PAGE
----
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Chamber holds blood drive today

The Park Hills – Leadington Chamber of Commerce will hold a community blood drive today to help replenish blood supplies in the area.

The current blood supply will only last a day-and-a-half without renewal, said Galen Roberts, American Red Cross donor recruitment account manager for the St. Francois, Iron, Washington and Jefferson counties. Especially needed are donations of O negative and O positive blood, he added.

” A safe amount is a 3-5 day supply,” Roberts said. “If there was a major catastrophic wreck, we wouldn’t have the blood that we need to supply.”

The Chamber hopes to collect at least 25 units of blood, executive director Tammy Burns said. The blood drive runs from 1:30 – 5:30 p.m. at the Chamber Office, 5 Municipal Drive, Park Hills. Donors who have time constraints may make an appointment, but donors may walk in at their convenience.

Upcoming blood drives in the county are scheduled from 3-7 p.m. Friday in Goose Creek Baptist Church in French Village; from 1-5 p.m. Friday in St. Francois Manor in Farmington; and from 10-2 p.m. Friday at the Department of Social Services in Park Hills.

“We usually do at least two a year, and sometimes three or four,” Burns said. “It’s important for the community and each unit can save lives.”

Each unit is approximately one pint of blood and is broken down into platelets, plasma and red blood cells. (The body has 10-12 pints of blood.) Each unit, therefore, potentially saves three lives. Kept cool, each unit lasts for about 42 days. Each donor may give blood again in 56 days.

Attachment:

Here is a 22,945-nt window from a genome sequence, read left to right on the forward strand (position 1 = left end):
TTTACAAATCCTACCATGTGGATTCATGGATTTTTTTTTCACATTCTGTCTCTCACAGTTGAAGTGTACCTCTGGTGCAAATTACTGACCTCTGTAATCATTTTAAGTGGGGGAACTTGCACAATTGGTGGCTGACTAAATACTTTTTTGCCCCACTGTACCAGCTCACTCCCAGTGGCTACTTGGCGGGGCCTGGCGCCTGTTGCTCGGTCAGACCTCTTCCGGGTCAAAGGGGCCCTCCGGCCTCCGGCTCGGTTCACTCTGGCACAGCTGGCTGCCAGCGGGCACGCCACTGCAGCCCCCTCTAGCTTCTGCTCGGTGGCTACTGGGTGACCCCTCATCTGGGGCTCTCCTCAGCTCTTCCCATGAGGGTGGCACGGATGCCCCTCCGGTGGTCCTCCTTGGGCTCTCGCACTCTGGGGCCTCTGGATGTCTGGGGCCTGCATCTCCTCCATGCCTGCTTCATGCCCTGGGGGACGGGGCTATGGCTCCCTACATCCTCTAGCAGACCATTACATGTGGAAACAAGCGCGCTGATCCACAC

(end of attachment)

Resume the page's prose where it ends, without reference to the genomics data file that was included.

Blood taken from donors in this area typically goes to area hospitals. However, the Red Cross does ship blood to other parts of the country if necessary, Roberts said.

During the summer, vacation plans deplete the number of donators. Meanwhile, accident rates increase the need for emergency blood.

Donors with type O blood are especially needed because Type O negative blood can go to any blood type, while O positive may be given to 84 percent of the population.

Roberts said O blood is commonly used in emergency rooms because it may be given before a blood match is performed. Approximately seven percent of the population is O negative and 38 percent have O positive blood.

There are some restrictions on people who may give blood, including some who are on antibiotics. However, people who have high blood pressure, anemia and diabetes might be able to give blood if their conditions are under control and they have their doctor’s permission, Roberts said.

For more information on restrictions for donors or a list of upcoming blood drives, call 1-800-GIVE LIFE (1-800-448-3543).

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